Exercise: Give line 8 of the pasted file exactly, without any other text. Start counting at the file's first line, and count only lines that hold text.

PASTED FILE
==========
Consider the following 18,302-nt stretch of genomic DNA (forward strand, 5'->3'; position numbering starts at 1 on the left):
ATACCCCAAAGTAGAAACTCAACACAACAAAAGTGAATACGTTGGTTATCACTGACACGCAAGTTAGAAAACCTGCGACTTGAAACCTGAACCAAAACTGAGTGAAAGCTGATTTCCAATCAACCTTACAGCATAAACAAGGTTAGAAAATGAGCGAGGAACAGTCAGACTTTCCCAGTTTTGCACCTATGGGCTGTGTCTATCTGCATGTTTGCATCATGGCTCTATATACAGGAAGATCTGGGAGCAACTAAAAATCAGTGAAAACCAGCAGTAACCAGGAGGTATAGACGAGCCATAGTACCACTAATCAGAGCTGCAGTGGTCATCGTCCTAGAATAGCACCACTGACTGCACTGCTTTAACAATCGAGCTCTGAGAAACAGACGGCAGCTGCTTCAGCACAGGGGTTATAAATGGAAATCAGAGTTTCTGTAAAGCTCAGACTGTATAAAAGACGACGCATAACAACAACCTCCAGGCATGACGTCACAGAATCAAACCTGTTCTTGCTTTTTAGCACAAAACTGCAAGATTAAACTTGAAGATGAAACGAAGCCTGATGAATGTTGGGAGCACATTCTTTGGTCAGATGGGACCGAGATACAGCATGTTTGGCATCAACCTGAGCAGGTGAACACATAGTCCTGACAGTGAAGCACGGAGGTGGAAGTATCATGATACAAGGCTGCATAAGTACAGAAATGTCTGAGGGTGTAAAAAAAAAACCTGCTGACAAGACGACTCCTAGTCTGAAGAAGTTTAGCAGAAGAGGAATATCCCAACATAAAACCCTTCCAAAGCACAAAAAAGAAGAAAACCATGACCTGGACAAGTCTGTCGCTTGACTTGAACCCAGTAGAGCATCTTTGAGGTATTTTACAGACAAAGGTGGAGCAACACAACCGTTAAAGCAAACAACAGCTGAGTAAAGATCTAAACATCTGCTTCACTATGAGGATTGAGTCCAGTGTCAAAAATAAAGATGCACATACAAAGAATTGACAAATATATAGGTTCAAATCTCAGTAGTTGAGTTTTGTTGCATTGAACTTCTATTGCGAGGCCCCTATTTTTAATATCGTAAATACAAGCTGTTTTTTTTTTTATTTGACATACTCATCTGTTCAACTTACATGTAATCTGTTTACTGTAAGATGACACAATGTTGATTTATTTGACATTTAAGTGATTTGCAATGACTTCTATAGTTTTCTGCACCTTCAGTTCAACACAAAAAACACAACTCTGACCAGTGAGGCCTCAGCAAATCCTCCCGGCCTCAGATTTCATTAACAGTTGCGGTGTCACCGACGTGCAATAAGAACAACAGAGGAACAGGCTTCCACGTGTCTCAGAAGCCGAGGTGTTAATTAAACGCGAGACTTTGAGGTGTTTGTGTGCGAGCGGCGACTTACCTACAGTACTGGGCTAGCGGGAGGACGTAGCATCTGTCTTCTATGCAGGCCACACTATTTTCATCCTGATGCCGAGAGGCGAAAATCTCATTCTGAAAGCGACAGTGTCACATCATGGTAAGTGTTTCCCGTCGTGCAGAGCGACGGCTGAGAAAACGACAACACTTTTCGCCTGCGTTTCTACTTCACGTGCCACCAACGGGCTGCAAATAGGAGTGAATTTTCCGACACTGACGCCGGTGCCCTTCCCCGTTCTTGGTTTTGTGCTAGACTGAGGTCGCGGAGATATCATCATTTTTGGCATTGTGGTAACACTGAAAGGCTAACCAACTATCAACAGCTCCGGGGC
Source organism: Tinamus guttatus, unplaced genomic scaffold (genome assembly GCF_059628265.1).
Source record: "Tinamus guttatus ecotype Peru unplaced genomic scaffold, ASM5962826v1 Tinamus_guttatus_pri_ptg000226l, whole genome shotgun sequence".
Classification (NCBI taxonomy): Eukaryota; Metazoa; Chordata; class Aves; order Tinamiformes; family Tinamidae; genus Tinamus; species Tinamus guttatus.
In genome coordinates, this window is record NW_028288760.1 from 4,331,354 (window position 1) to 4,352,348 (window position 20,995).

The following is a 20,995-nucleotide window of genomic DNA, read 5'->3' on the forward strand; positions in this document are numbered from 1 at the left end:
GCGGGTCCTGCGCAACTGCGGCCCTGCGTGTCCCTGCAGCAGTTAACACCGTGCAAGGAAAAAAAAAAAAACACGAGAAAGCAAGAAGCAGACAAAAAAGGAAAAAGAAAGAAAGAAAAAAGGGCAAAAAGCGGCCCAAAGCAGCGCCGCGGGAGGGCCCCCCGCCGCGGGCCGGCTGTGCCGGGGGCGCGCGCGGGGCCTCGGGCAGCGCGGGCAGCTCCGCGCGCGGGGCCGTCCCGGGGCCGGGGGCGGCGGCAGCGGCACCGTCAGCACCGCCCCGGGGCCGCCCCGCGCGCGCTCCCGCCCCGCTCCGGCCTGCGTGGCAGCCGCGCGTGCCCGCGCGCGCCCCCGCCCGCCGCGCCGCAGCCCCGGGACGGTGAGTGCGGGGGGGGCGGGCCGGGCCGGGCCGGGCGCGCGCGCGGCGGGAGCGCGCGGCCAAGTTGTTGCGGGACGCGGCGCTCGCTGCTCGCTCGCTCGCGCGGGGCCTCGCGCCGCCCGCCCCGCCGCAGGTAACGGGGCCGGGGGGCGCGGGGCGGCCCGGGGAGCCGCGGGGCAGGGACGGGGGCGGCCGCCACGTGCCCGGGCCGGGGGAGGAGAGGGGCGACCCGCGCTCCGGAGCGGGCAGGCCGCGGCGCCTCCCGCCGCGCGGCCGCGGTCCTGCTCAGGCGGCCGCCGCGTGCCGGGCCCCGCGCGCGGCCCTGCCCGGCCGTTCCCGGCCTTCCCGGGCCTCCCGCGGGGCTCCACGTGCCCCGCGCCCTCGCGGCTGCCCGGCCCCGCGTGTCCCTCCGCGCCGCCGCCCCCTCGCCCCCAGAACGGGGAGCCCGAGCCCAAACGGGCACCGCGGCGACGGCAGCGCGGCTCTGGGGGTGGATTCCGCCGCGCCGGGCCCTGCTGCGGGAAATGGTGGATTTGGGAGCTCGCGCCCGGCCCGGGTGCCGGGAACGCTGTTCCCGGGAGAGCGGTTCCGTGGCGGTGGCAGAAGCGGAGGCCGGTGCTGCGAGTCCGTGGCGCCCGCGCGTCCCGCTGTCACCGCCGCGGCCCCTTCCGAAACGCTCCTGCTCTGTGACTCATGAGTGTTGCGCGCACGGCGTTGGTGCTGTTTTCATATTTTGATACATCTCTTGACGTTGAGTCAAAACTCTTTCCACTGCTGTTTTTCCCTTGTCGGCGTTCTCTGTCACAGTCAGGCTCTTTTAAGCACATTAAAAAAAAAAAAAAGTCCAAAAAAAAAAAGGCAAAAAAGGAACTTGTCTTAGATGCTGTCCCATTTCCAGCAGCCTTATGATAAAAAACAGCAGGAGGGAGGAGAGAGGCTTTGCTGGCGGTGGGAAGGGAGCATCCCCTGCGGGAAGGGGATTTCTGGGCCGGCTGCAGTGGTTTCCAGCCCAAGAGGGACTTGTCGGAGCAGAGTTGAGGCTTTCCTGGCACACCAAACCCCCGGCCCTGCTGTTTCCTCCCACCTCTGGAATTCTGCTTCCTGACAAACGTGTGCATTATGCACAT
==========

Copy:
GCGGGTCCTGCGCAACTGCGGCCCTGCGTGTCCCTGCAGCAGTTAACACCGTGCAAGGAAAAAAAAAAAAACACGAGAAAGCAAGAAGCAGACAAAAAAGGAAAAAGAAAGAAAGAAAAAAGGGCAAAAAGCGGCCCAAAGCAGCGCCGCGGGAGGGCCCCCCGCCGCGGGCCGGCTGTGCCGGGGGCGCGCGCGGGGCCTCGGGCAGCGCGGGCAGCTCCGCGCGCGGGGCCGTCCCGGGGCCGGGGGCGGCGGCAGCGGCACCGTCAGCACCGCCCCGGGGCCGCCCCGCGCGCGCTCCCGCCCCGCTCCGGCCTGCGTGGCAGCCGCGCGTGCCCGCGCGCGCCCCCGCCCGCCGCGCCGCAGCCCCGGGACGGTGAGTGCGGGGGGGGCGGGCCGGGCCGGGCCGGGCGCGCGCGCGGCGGGAGCGCGCGGCCAAGTTGTTGCGGGACGCGGCGCTCGCTGCTCGCTCGCTCGCGCGGGGCCTCGCGCCGCCCGCCCCGCCGCAGGTAACGGGGCCGGGGGGCGCGGGGCGGCCCGGGGAGCCGCGGGGCAGGGACGGGGGCGGCCGCCACGTGCCCGGGCCGGGGGAGGAGAGGGGCGACCCGCGCTCCGGAGCGGGCAGGCCGCGGCGCCTCCCGCCGCGCGGCCGCGGTCCTGCTCAGGCGGCCGCCGCGTGCCGGGCCCCGCGCGCGGCCCTGCCCGGCCGTTCCCGGCCTTCCCGGGCCTCCCGCGGGGCTCCACGTGCCCCGCGCCCTCGCGGCTGCCCGGCCCCGCGTGTCCCTCCGCGCCGCCGCCCCCTCGCCCCCAGAACGGGGAGCCCGAGCCCAAACGGGCACCGCGGCGACGGCAGCGCGGCTCTGGGGGTGGATTCCGCCGCGCCGGGCCCTGCTGCGGGAAATGGTGGATTTGGGAGCTCGCGCCCGGCCCGGGTGCCGGGAACGCTGTTCCCGGGAGAGCGGTTCCGTGGCGGTGGCAGAAGCGGAGGCCGGTGCTGCGAGTCCGTGGCGCCCGCGCGTCCCGCTGTCACCGCCGCGGCCCCTTCCGAAACGCTCCTGCTCTGTGACTCATGAGTGTTGCGCGCACGGCGTTGGTGCTGTTTTCATATTTTGATACATCTCTTGACGTTGAGTCAAAACTCTTTCCACTGCTGTTTTTCCCTTGTCGGCGTTCTCTGTCACAGTCAGGCTCTTTTAAGCACATTAAAAAAAAAAAAAAGTCCAAAAAAAAAAAGGCAAAAAAGGAACTTGTCTTAGATGCTGTCCCATTTCCAGCAGCCTTATGATAAAAAACAGCAGGAGGGAGGAGAGAGGCTTTGCTGGCGGTGGGAAGGGAGCATCCCCTGCGGGAAGGGGATTTCTGGGCCGGCTGCAGTGGTTTCCAGCCCAAGAGGGACTTGTCGGAGCAGAGTTGAGGCTTTCCTGGCACACCAAACCCCCGGCCCTGCTGTTTCCTCCCACCTCTGGAATTCTGCTTCCTGACAAACGTGTGCATTATGCACAT